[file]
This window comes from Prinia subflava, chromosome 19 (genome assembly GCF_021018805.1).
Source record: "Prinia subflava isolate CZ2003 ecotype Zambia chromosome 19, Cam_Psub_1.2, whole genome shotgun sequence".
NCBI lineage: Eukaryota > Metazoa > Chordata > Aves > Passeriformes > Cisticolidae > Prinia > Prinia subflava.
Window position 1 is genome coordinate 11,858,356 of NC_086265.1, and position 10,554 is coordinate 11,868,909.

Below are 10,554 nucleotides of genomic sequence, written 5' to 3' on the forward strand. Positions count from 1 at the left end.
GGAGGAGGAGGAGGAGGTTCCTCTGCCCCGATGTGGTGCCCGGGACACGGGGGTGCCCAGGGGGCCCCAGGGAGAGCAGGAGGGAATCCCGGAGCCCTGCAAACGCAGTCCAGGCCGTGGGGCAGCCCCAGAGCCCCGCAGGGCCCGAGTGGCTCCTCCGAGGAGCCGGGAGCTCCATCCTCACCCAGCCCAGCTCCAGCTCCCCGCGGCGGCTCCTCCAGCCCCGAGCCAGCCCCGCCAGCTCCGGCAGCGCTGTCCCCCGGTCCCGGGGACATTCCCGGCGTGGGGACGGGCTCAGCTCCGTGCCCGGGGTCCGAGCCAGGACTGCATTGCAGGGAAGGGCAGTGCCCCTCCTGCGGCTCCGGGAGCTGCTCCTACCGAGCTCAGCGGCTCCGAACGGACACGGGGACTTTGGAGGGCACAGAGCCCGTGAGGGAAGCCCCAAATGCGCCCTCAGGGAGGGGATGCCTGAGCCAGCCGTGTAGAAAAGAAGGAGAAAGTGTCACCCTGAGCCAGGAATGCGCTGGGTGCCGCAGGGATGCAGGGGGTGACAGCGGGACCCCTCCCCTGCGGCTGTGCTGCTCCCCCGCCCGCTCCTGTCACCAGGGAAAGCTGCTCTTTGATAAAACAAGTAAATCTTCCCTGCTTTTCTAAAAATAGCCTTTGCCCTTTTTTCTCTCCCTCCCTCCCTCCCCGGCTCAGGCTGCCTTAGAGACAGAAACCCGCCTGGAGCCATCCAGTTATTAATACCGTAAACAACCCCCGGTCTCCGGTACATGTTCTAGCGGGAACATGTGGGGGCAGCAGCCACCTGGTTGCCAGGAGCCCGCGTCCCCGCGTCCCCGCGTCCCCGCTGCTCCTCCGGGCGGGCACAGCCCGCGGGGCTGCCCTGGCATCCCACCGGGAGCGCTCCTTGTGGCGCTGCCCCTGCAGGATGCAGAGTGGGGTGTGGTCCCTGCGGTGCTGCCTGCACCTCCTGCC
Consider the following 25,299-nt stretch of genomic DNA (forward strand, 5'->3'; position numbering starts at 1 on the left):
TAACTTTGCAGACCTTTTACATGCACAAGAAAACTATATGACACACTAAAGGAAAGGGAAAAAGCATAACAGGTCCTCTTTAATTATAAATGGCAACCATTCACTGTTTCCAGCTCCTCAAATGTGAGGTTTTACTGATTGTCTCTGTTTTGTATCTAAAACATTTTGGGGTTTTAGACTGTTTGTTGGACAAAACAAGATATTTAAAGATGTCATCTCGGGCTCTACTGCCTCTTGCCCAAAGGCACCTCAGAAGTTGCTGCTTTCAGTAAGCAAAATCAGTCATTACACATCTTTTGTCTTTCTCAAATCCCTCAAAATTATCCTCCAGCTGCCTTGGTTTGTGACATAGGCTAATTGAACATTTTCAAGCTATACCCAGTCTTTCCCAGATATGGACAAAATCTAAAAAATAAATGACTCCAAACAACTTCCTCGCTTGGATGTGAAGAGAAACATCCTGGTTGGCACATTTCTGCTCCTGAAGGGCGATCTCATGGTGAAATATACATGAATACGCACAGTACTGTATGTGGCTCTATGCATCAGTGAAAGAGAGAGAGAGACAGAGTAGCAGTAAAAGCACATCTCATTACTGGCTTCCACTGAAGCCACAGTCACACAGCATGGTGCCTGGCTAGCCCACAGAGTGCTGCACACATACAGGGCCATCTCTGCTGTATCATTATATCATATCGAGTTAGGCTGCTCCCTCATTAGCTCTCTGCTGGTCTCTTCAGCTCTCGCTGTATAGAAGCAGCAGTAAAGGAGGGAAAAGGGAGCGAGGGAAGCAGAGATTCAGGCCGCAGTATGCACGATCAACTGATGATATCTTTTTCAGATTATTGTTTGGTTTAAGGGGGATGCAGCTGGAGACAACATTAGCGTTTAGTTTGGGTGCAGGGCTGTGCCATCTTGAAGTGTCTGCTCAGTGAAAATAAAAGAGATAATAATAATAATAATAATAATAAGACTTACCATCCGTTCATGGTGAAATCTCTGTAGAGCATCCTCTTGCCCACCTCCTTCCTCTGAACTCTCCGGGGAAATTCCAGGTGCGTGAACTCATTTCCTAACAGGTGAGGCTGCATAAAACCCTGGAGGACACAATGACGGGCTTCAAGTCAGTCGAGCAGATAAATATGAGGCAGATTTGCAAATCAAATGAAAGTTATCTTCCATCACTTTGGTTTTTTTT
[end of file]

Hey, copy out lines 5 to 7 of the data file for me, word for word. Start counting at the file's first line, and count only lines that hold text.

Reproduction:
Below are 10,554 nucleotides of genomic sequence, written 5' to 3' on the forward strand. Positions count from 1 at the left end.
GGAGGAGGAGGAGGAGGTTCCTCTGCCCCGATGTGGTGCCCGGGACACGGGGGTGCCCAGGGGGCCCCAGGGAGAGCAGGAGGGAATCCCGGAGCCCTGCAAACGCAGTCCAGGCCGTGGGGCAGCCCCAGAGCCCCGCAGGGCCCGAGTGGCTCCTCCGAGGAGCCGGGAGCTCCATCCTCACCCAGCCCAGCTCCAGCTCCCCGCGGCGGCTCCTCCAGCCCCGAGCCAGCCCCGCCAGCTCCGGCAGCGCTGTCCCCCGGTCCCGGGGACATTCCCGGCGTGGGGACGGGCTCAGCTCCGTGCCCGGGGTCCGAGCCAGGACTGCATTGCAGGGAAGGGCAGTGCCCCTCCTGCGGCTCCGGGAGCTGCTCCTACCGAGCTCAGCGGCTCCGAACGGACACGGGGACTTTGGAGGGCACAGAGCCCGTGAGGGAAGCCCCAAATGCGCCCTCAGGGAGGGGATGCCTGAGCCAGCCGTGTAGAAAAGAAGGAGAAAGTGTCACCCTGAGCCAGGAATGCGCTGGGTGCCGCAGGGATGCAGGGGGTGACAGCGGGACCCCTCCCCTGCGGCTGTGCTGCTCCCCCGCCCGCTCCTGTCACCAGGGAAAGCTGCTCTTTGATAAAACAAGTAAATCTTCCCTGCTTTTCTAAAAATAGCCTTTGCCCTTTTTTCTCTCCCTCCCTCCCTCCCCGGCTCAGGCTGCCTTAGAGACAGAAACCCGCCTGGAGCCATCCAGTTATTAATACCGTAAACAACCCCCGGTCTCCGGTACATGTTCTAGCGGGAACATGTGGGGGCAGCAGCCACCTGGTTGCCAGGAGCCCGCGTCCCCGCGTCCCCGCGTCCCCGCTGCTCCTCCGGGCGGGCACAGCCCGCGGGGCTGCCCTGGCATCCCACCGGGAGCGCTCCTTGTGGCGCTGCCCCTGCAGGATGCAGAGTGGGGTGTGGTCCCTGCGGTGCTGCCTGCACCTCCTGCC
Consider the following 25,299-nt stretch of genomic DNA (forward strand, 5'->3'; position numbering starts at 1 on the left):